We had a fixed term contract to supply energy. Why didn't Pure Planet have contracts in place?

  • 6 January 2022
  • 6 replies

I don’t quite understand why energy suppliers (and therefore us) have ended up in the mess they have.

When they sell fixed price contracts to consumers, aren’t they duty-bound to have future contracts that support those? We would have faced penalties if we’d tried to leave early so why aren’t we being compensated for their INcompetence? In a commercial world, there’d be lawsuits all over the place.

6 replies

Userlevel 7
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They may well have hedged for the fixed deals, but much of the cause of their demise (and the other 25 companies who went under) was they were forced to sell energy on the variable contracts for less than they were paying, because of the price cap.

It is unfair, Ofgem should have allowed all contracts to run their course, and indeed with one company (bulb) that has happened. However looked at in the round, consumers will always end up paying for the screw up that is government energy policy.

The irony of your comment here is only going to become apparent in April.


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@worldwiser @woz ‘s reply is not quite correct. In the case of Pure Planet it seems it only hedged for fixed contracts into the early part of this year, which is what I am sure it said somewhere in these pages. Until reading that I had always assumed there was a secure hedge in place that protected the margins for those on fixed contracts. Plus the increase in gas costs is not the entire reason for the collapse of many companies but has been the final straw. Nearly all already had financial issues that I am sure would have surfaced at some time whether or not the price went up as it did. Ofgem has simply allowed companies to be set up that appeared to be inherently weak from the start and others allowed to continue despite having massing balance sheet losses and massive trading losses. In a nutshell the energy industry has not been properly policed by Ofgem.

The concept of the cap emanated from when Labour was in power.

Userlevel 7
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@worldwiser @woz ‘s reply is not quite correct.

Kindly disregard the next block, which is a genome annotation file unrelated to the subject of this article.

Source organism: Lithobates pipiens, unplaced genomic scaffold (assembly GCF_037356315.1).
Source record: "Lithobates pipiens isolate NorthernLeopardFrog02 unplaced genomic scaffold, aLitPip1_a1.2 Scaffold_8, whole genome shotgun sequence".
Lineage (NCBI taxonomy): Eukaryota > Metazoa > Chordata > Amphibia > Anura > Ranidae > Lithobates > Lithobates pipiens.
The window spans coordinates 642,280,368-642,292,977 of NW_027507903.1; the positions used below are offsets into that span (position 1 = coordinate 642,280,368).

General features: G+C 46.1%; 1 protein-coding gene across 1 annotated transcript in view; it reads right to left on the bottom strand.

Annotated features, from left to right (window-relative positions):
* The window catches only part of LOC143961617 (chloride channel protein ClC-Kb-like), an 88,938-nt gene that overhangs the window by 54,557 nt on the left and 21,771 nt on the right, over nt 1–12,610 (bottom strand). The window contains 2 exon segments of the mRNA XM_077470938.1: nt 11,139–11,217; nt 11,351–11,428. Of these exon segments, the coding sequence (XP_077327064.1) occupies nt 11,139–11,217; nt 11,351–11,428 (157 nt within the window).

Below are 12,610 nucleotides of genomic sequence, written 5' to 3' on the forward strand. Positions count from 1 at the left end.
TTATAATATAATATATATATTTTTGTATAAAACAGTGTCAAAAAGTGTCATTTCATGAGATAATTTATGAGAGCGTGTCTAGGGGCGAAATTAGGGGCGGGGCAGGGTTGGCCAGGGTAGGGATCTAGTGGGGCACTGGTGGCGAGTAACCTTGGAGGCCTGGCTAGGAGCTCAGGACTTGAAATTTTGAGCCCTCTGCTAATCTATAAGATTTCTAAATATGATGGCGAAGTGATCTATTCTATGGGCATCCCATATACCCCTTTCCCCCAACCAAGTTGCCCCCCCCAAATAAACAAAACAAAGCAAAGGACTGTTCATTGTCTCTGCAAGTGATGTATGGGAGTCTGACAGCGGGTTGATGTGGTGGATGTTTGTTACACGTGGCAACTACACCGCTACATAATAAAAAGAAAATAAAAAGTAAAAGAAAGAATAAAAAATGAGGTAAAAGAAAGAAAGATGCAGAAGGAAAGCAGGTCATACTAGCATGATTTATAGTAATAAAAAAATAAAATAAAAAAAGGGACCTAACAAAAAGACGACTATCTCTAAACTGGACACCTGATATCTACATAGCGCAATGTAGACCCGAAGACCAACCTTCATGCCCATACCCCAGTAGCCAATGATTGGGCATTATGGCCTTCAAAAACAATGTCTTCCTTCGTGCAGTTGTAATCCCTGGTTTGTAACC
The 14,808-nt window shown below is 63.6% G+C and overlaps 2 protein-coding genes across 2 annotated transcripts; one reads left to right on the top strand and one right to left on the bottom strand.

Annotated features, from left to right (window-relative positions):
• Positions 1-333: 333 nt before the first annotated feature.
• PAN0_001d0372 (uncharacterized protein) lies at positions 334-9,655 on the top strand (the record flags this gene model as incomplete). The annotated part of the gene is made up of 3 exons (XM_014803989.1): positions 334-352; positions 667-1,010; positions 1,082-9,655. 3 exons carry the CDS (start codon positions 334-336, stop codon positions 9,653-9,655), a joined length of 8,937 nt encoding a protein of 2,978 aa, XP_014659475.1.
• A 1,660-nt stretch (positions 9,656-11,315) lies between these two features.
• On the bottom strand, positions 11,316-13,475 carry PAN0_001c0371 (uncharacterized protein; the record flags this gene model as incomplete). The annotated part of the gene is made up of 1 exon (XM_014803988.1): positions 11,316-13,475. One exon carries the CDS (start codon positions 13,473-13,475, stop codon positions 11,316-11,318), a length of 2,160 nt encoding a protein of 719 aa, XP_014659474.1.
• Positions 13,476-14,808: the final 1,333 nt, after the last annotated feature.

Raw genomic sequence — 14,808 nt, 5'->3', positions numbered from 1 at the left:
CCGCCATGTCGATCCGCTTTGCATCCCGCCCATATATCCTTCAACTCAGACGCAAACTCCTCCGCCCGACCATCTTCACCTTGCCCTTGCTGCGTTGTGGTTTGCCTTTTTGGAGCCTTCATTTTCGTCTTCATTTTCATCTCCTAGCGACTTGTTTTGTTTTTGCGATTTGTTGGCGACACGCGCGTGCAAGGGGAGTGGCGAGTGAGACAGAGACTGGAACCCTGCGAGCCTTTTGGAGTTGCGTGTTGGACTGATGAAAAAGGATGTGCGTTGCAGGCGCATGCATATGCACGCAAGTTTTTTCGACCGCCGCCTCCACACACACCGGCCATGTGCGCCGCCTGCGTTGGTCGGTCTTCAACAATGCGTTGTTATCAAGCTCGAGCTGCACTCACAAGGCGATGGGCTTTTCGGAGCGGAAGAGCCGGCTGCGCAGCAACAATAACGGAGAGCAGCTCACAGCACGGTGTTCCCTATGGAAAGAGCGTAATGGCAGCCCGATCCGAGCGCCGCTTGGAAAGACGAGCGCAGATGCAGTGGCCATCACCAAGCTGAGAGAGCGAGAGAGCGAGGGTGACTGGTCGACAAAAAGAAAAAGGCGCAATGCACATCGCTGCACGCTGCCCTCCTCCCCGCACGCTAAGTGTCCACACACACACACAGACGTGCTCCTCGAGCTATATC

@G4RHL Which part is incorrect?

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@woz By suggesting “they may well have hedged for fixed deals”  We all thought that but they hadn’t and where they had, only for a very short time ahead. Plus the demise is not entirely caused by the raw price increase. 

Userlevel 7
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You have a point, I forgot to mention the other reason for multiple failures was/is the existence of a secret paedophile cabal manipulating the global markets using 5G radiation. It had little to do with (not planning for) huge increases in global energy prices and an unworkable price cap. 

The point of the original poster is that consumers get a bad deal here, they contracted for fixed price contracts and had the rug pulled from under them. That balances are protected is very laudable but still leaves (most) consumers who had a fixed price contract, in a worse position than they would have been in, were the contract allowed to run it’s course.  That is true irrespective of whatever mechanisms were put in place by the supplier to mitigate supply cost variations.

There is a large element of be careful what you wish for here, the stricter regulations which Ofgem will inevitably  put in place to regulate the suitability/robustness of potential energy companies will lead to much less competition and much higher prices.
Ultimately it is ALL of the consumers who pay for the failures, so one way or another consumers will be screwed. 









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@woz Agree. It is always us that pays for the shortcomings of others in the energy field. I doubt whether the big producers have made any losses out of this, no the doubt contrary.